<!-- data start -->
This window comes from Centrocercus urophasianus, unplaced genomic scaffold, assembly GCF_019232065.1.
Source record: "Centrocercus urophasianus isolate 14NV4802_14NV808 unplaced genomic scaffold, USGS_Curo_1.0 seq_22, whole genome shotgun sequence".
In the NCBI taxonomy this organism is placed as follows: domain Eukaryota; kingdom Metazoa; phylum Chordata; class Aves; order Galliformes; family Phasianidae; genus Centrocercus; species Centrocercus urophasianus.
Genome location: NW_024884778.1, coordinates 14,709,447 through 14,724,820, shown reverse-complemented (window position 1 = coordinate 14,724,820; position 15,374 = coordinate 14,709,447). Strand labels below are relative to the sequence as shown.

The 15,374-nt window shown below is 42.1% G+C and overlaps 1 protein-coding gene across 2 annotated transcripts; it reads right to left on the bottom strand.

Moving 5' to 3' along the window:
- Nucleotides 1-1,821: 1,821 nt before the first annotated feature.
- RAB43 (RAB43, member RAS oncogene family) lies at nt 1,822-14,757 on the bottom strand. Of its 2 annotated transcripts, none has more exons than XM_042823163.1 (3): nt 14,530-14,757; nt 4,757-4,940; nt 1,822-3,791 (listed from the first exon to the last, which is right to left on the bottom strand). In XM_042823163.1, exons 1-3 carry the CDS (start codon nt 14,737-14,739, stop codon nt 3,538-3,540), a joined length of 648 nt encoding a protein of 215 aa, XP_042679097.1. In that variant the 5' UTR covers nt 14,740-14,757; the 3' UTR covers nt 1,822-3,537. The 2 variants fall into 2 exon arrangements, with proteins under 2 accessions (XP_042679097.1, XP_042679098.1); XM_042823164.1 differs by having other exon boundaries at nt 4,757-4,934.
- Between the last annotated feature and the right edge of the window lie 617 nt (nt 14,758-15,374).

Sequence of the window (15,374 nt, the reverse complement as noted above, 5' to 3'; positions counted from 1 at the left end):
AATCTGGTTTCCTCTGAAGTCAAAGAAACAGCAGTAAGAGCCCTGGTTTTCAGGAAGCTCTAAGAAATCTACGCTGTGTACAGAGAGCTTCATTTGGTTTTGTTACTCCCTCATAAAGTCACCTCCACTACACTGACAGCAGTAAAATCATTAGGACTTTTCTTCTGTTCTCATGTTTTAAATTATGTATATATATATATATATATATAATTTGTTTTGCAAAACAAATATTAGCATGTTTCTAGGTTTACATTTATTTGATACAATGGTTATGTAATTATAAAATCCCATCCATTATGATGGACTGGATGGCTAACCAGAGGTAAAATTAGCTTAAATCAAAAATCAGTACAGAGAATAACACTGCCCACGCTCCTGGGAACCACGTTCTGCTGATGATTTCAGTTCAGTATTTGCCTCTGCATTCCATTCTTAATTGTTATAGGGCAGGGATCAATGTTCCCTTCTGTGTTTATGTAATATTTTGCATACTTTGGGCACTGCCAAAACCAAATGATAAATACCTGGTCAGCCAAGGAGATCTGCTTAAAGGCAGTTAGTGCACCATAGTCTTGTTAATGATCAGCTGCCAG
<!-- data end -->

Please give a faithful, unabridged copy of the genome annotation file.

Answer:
This window comes from Centrocercus urophasianus, unplaced genomic scaffold, assembly GCF_019232065.1.
Source record: "Centrocercus urophasianus isolate 14NV4802_14NV808 unplaced genomic scaffold, USGS_Curo_1.0 seq_22, whole genome shotgun sequence".
In the NCBI taxonomy this organism is placed as follows: domain Eukaryota; kingdom Metazoa; phylum Chordata; class Aves; order Galliformes; family Phasianidae; genus Centrocercus; species Centrocercus urophasianus.
Genome location: NW_024884778.1, coordinates 14,709,447 through 14,724,820, shown reverse-complemented (window position 1 = coordinate 14,724,820; position 15,374 = coordinate 14,709,447). Strand labels below are relative to the sequence as shown.

The 15,374-nt window shown below is 42.1% G+C and overlaps 1 protein-coding gene across 2 annotated transcripts; it reads right to left on the bottom strand.

Moving 5' to 3' along the window:
- Nucleotides 1-1,821: 1,821 nt before the first annotated feature.
- RAB43 (RAB43, member RAS oncogene family) lies at nt 1,822-14,757 on the bottom strand. Of its 2 annotated transcripts, none has more exons than XM_042823163.1 (3): nt 14,530-14,757; nt 4,757-4,940; nt 1,822-3,791 (listed from the first exon to the last, which is right to left on the bottom strand). In XM_042823163.1, exons 1-3 carry the CDS (start codon nt 14,737-14,739, stop codon nt 3,538-3,540), a joined length of 648 nt encoding a protein of 215 aa, XP_042679097.1. In that variant the 5' UTR covers nt 14,740-14,757; the 3' UTR covers nt 1,822-3,537. The 2 variants fall into 2 exon arrangements, with proteins under 2 accessions (XP_042679097.1, XP_042679098.1); XM_042823164.1 differs by having other exon boundaries at nt 4,757-4,934.
- Between the last annotated feature and the right edge of the window lie 617 nt (nt 14,758-15,374).

Sequence of the window (15,374 nt, the reverse complement as noted above, 5' to 3'; positions counted from 1 at the left end):
AATCTGGTTTCCTCTGAAGTCAAAGAAACAGCAGTAAGAGCCCTGGTTTTCAGGAAGCTCTAAGAAATCTACGCTGTGTACAGAGAGCTTCATTTGGTTTTGTTACTCCCTCATAAAGTCACCTCCACTACACTGACAGCAGTAAAATCATTAGGACTTTTCTTCTGTTCTCATGTTTTAAATTATGTATATATATATATATATATATAATTTGTTTTGCAAAACAAATATTAGCATGTTTCTAGGTTTACATTTATTTGATACAATGGTTATGTAATTATAAAATCCCATCCATTATGATGGACTGGATGGCTAACCAGAGGTAAAATTAGCTTAAATCAAAAATCAGTACAGAGAATAACACTGCCCACGCTCCTGGGAACCACGTTCTGCTGATGATTTCAGTTCAGTATTTGCCTCTGCATTCCATTCTTAATTGTTATAGGGCAGGGATCAATGTTCCCTTCTGTGTTTATGTAATATTTTGCATACTTTGGGCACTGCCAAAACCAAATGATAAATACCTGGTCAGCCAAGGAGATCTGCTTAAAGGCAGTTAGTGCACCATAGTCTTGTTAATGATCAGCTGCCAG